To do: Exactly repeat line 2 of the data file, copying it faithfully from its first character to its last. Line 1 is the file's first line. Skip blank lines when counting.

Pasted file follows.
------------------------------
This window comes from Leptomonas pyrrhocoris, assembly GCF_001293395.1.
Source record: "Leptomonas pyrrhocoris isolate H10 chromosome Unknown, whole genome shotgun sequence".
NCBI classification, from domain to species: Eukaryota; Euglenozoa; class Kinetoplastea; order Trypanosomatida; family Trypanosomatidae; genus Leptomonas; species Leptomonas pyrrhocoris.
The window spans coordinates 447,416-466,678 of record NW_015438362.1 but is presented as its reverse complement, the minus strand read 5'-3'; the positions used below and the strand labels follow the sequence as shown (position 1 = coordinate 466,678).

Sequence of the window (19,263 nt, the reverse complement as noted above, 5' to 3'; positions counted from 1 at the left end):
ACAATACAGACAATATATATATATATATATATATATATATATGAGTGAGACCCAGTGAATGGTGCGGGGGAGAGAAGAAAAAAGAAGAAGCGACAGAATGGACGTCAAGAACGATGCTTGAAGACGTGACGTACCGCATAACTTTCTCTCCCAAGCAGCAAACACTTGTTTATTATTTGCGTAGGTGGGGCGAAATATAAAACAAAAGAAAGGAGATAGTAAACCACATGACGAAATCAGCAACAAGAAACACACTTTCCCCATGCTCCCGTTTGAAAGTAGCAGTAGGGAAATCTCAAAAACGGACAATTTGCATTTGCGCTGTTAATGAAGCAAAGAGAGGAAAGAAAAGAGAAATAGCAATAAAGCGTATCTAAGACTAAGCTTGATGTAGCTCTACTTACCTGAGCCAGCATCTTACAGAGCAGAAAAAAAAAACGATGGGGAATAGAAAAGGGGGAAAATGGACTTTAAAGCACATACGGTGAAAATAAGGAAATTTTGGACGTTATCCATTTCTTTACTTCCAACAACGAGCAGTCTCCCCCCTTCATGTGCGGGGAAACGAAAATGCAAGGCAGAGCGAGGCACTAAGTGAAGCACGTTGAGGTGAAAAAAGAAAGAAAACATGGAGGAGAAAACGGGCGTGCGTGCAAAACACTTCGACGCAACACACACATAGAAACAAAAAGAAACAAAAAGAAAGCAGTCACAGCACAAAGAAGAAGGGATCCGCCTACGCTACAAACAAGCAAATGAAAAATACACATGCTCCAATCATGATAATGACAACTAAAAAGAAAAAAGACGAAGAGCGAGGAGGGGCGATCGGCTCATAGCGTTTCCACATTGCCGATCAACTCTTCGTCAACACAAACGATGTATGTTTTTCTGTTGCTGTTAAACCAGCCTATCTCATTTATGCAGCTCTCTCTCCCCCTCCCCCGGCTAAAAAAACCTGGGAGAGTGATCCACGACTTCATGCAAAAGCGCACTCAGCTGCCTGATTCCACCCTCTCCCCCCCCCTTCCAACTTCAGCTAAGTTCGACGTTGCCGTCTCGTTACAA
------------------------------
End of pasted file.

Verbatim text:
Source record: "Leptomonas pyrrhocoris isolate H10 chromosome Unknown, whole genome shotgun sequence".